Patients With Cancer Share Mixed Experiences With Immunotherapy


Patients with cancer were reported to have mixed expectations with immunotherapy as part of their oncology treatment.

Maryellen Potts, PhD

Maryellen Potts, PhD

Patients with cancer are divided on their expectations with checkpoint inhibitors, according to findings from a patient survey that were presented during the 47th Annual Oncology Nursing Society Congress.

The findings revealed that 27% of patients believe that their immunotherapy treatment will “help [them] live longer,” while 19% believe the therapy will “cure the cancer,” and 15% believe it will “improve [their] life quality.”

Over one-quarter of patients expressed conviction that this treatment strategy would be “effective” against their disease, while another 25% felt it would be “very effective.” Fifteen percent were unsure if it would be effective, 14% percent thought it would be somewhat effective, and 11% had no expectations.

Other patients responded that they believed the treatment would allow them “to have less side effects than chemotherapy,” “to stop the tumor from growing,” and “to delay the need for stronger chemotherapy.”

In terms of symptoms, tiredness was found to be the most commonly adverse event (AE). For those who experience an AE, calling the oncologists was the most common response (21%). However, 15% of patients responded by calling their oncology nurse, 10% discussed the AE with their family, and 9% chose to manage the AE by themselves. Eight percent of patients reported that they ignored their symptoms.

“We believe that the findings of this study well help improve the management of immunotherapy side effects and inform immunotherapy patient education and side effect reporting,” Maryellen Potts, PhD, University of Kansas School of Nursing, explained in a poster presentation of the findings.

Potts said that since the advent of immunotherapy, many studies have been designed to assess the efficacy of the agents. However, there is insufficient research documenting the patient experience while undergoing this treatment.

While checkpoint inhibitors have been reported to extend survival outcomes for patients with cancer, immune-related AEs have been known to compromise quality of life and it is necessary to understand patient expectations of treatment and of AEs in order to better communicate with patients, Potts said.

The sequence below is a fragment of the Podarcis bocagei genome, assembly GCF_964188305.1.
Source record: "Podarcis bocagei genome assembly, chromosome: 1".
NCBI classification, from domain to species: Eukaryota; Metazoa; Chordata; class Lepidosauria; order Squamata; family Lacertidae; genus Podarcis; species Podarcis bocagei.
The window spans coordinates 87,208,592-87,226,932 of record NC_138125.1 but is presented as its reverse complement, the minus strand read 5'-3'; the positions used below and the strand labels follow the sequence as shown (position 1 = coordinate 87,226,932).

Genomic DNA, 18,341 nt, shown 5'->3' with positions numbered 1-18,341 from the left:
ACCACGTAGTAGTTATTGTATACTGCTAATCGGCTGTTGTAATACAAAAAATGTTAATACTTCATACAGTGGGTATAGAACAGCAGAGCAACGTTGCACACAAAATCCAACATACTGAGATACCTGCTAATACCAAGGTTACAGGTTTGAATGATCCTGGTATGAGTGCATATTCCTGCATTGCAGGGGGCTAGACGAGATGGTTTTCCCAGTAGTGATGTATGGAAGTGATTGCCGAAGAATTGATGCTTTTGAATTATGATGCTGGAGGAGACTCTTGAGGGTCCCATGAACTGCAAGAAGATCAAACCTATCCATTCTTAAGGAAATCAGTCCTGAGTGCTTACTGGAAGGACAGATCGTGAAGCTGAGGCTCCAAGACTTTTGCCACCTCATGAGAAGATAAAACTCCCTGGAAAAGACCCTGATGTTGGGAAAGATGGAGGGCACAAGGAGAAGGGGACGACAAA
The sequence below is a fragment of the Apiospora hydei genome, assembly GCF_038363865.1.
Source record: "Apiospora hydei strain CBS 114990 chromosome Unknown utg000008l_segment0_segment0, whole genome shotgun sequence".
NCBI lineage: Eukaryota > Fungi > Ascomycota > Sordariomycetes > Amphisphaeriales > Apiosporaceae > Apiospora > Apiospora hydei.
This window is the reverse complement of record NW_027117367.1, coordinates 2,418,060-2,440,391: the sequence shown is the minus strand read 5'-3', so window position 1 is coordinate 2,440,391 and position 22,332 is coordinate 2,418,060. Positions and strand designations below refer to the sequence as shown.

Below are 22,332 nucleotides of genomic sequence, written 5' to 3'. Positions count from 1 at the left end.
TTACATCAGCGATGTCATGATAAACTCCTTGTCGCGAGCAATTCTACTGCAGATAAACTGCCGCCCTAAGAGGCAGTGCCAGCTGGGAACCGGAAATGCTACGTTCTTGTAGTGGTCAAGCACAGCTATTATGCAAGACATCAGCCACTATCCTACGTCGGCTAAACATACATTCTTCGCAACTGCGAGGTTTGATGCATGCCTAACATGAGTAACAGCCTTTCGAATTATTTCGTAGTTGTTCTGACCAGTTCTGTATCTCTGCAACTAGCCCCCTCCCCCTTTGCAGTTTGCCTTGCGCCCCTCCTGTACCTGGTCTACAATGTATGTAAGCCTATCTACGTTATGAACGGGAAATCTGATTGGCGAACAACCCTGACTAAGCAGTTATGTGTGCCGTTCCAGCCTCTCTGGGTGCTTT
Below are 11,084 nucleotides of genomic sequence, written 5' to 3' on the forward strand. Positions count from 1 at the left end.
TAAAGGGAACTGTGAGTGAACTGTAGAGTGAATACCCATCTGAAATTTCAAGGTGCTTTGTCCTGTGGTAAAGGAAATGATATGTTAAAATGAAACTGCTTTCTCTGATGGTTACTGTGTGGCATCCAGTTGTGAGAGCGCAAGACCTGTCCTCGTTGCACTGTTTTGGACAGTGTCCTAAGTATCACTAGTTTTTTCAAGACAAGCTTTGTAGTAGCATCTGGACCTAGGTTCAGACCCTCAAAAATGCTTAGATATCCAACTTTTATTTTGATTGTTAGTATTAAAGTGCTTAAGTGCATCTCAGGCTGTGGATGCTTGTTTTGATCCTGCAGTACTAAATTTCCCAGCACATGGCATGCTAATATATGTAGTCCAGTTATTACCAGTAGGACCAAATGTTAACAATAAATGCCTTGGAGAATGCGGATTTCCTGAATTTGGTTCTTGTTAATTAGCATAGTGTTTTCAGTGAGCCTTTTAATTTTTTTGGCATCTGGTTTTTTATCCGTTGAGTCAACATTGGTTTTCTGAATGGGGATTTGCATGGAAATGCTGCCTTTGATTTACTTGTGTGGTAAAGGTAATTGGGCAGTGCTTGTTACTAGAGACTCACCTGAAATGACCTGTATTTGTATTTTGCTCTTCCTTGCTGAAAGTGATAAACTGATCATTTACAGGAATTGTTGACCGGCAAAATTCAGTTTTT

Therefore, investigators launched a cross-sectional survey querying patients about their knowledge regarding treatment, their expectations, their side effect experience and response, and information-seeking strategies. The free text responses were analyses with a content analysis.

A total of 294 patients responded to the survey. Among these, 31.1% had a lung cancer diagnosis, 17.2% had melanoma, and 14.4% had renal cancer. Of note, 34% were receiving pembrolizumab (Keytruda).

A component of the survey assesses how AEs were interfering with patients’ daily activities of living, which showed that 64% of participants experienced AEs. Nineteen percent of patients had tiredness, 10% had shortness of breath, 8.7% had feelings of sickness, 7% had pain, 7% had diarrhea, and 7% had other.

More than half of patients experienced AEs that did not immediately clear up and lasted for months. Among those experiencing debilitating AEs, 67.2% relied on their spouse or partner for support, but 13.6% reported that they did not have anyone to rely on.

In terms of education, 74% of patients learned about immunotherapy from their oncologist, while, among those who learned about immunotherapy from media, 66.7% percent reported that they found the information useful. Four percent of patients learned about immunotherapy from their oncology nurse, 3% from a physician assistant, 3% from media, 3% from the Internet, 3% from a nurse practitioner, 2% from a primary care doctor, and 2% from a primary care physician. Over half of patients described the conversation regarding immunotherapy with their health care provider as “very helpful.”

“Because these were predominantly older adults who were educated and had access to an National Cancer Institute–designated cancer center for treatment, exploring how these questions might be answered by those who are younger, not as educated, or without a regular access to a cancer center may be helpful,” Potts concluded.

Moving forwards, investigators hope to expand their research across a wider demographic and involve other institutions.


Potts M, Fleer R, Dionisi L, Wulff E, et al. Immunotherapy patient experience: a cross-sectional survey of patient knowledge, expectations, and information seeking strategies. Presented at: 47th Annual Oncology Nursing Society Congress; April 27-May 1, 2022; Anaheim, CA. Abstract P312.

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